The Origins of Prussian Militarism
Peter H. Wilson suggests that the aggressiveness of Wilhelmine Germany was not necessarily a direct consequence of the Prussian social system of the eighteenth century.
The story of Prussia’s transformation from potential victim of hostile international forces into a dominant and aggressive state often seems miraculous. To those who viewed it in the eighteenth century, it inspired a mixture of admiration and apprehension. These feelings gave way in the nineteenth century to a rather less critical glorification fostered by the authorities and German nationalist historians like Heinrich von Treitschke (1834-96), who saw Prussia’s rise as the foundation of a united and dynamic imperial Germany. This vision disintegrated in the horrors of the first half of the twentieth century, after which Prussia’s earlier rise appeared a historical ‘wrong turn’ (Sonderweg) on the path to modernity. It remains nonetheless a compelling tale that requires explanation.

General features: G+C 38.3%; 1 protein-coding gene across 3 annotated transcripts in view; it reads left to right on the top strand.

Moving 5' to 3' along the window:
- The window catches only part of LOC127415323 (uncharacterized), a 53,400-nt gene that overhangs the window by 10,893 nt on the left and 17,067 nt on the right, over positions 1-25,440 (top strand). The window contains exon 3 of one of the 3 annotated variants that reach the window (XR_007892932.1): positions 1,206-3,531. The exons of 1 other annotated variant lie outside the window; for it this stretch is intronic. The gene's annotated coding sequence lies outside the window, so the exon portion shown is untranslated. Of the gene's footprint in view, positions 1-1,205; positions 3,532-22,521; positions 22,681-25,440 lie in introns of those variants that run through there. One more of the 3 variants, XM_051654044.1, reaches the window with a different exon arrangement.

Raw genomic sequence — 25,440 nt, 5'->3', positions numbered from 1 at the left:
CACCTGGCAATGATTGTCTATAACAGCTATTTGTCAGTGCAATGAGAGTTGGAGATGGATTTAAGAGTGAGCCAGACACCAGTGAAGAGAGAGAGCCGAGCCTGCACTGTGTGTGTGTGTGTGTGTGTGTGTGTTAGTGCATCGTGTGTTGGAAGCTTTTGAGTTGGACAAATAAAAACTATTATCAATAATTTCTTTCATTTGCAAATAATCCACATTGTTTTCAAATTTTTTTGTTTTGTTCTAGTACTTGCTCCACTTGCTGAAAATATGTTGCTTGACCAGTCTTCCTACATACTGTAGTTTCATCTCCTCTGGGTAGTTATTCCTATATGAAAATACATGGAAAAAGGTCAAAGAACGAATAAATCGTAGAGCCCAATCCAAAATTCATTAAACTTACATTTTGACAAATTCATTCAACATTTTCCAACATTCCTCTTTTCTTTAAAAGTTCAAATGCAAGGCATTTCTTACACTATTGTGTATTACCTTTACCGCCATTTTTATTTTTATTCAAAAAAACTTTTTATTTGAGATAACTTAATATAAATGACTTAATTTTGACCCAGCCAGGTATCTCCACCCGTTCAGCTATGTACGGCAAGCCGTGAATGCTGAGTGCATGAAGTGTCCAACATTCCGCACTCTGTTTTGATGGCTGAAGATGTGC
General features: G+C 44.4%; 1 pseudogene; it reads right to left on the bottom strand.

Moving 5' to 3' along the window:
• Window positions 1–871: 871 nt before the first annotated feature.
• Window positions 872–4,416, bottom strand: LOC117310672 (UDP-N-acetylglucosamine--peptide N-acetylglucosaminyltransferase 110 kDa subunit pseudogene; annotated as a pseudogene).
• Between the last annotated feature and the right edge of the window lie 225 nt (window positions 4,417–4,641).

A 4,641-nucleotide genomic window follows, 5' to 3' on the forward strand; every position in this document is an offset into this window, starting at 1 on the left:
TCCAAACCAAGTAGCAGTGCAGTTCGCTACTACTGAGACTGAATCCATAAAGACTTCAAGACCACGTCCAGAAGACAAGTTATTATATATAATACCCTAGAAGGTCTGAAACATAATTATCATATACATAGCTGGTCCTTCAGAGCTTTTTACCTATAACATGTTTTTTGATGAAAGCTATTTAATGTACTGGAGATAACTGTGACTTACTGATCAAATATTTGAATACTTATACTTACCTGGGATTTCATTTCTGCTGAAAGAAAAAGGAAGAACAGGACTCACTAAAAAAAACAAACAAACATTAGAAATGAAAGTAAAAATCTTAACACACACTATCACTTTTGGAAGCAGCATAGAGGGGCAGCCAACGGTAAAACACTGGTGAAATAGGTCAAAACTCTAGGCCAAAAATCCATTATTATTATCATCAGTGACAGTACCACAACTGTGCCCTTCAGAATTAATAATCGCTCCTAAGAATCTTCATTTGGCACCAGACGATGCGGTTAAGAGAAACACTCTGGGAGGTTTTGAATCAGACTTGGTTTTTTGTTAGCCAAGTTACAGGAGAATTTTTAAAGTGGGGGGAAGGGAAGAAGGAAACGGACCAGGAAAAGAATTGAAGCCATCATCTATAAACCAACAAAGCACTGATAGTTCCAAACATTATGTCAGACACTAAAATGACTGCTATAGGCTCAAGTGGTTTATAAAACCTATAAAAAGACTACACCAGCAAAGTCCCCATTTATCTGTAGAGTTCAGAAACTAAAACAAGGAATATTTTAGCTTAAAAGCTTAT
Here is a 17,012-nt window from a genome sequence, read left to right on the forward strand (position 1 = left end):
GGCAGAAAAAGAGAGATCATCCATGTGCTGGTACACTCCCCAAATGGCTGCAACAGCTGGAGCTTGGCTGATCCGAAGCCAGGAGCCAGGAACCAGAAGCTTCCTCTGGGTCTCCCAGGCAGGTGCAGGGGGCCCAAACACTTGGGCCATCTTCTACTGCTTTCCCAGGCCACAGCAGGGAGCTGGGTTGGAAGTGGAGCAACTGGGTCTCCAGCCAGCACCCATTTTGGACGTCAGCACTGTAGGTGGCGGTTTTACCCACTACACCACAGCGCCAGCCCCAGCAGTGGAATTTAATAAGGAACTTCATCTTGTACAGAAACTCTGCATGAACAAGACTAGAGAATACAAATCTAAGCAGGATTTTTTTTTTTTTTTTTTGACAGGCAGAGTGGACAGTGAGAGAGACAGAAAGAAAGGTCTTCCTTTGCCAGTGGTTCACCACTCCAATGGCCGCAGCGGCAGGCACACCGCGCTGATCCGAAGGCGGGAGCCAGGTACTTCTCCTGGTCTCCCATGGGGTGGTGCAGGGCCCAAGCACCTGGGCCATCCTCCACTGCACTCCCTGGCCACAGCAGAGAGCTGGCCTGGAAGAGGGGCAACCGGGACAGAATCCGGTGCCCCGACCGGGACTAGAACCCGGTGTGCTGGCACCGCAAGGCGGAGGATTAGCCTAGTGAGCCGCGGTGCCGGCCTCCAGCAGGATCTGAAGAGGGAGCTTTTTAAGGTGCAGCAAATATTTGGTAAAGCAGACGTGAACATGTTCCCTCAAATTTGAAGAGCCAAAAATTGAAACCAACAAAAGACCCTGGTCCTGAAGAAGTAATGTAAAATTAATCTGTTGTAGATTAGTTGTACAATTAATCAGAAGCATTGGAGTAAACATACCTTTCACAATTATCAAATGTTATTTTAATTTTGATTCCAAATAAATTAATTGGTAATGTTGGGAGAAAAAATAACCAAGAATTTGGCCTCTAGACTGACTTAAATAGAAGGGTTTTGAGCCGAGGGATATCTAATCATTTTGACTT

Known as the ‘sandbox of the Holy Roman Empire’ on account of its poor soil and limited natural resources, the lands of the Prussian Hohenzollern dynasty were scattered across northern Europe from what is now modern Poland along the southern Baltic shore through to isolated enclaves on the Dutch border. When Frederick William (1620-88) became Elector or ruler of Brandenburg in 1640, he inherited a collection of different provinces lacking in common bonds or a uniform administration.